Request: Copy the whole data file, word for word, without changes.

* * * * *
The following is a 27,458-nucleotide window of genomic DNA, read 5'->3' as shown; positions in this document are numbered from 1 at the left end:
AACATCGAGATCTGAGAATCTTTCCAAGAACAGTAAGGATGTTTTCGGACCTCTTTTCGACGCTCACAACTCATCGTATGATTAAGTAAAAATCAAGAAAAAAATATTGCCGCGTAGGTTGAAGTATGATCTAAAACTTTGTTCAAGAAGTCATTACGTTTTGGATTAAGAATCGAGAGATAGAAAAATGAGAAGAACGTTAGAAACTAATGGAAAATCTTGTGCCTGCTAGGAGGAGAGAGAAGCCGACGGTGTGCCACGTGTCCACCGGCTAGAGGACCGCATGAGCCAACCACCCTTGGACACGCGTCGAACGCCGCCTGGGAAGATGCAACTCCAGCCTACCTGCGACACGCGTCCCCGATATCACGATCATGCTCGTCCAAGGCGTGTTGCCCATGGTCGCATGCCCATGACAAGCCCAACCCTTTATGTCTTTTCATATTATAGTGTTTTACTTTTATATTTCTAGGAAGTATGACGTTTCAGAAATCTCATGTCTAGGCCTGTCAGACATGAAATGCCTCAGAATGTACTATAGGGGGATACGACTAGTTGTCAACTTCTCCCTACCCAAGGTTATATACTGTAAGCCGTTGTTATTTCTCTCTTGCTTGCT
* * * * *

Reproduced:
The following is a 27,458-nucleotide window of genomic DNA, read 5'->3' as shown; positions in this document are numbered from 1 at the left end:
AACATCGAGATCTGAGAATCTTTCCAAGAACAGTAAGGATGTTTTCGGACCTCTTTTCGACGCTCACAACTCATCGTATGATTAAGTAAAAATCAAGAAAAAAATATTGCCGCGTAGGTTGAAGTATGATCTAAAACTTTGTTCAAGAAGTCATTACGTTTTGGATTAAGAATCGAGAGATAGAAAAATGAGAAGAACGTTAGAAACTAATGGAAAATCTTGTGCCTGCTAGGAGGAGAGAGAAGCCGACGGTGTGCCACGTGTCCACCGGCTAGAGGACCGCATGAGCCAACCACCCTTGGACACGCGTCGAACGCCGCCTGGGAAGATGCAACTCCAGCCTACCTGCGACACGCGTCCCCGATATCACGATCATGCTCGTCCAAGGCGTGTTGCCCATGGTCGCATGCCCATGACAAGCCCAACCCTTTATGTCTTTTCATATTATAGTGTTTTACTTTTATATTTCTAGGAAGTATGACGTTTCAGAAATCTCATGTCTAGGCCTGTCAGACATGAAATGCCTCAGAATGTACTATAGGGGGATACGACTAGTTGTCAACTTCTCCCTACCCAAGGTTATATACTGTAAGCCGTTGTTATTTCTCTCTTGCTTGCT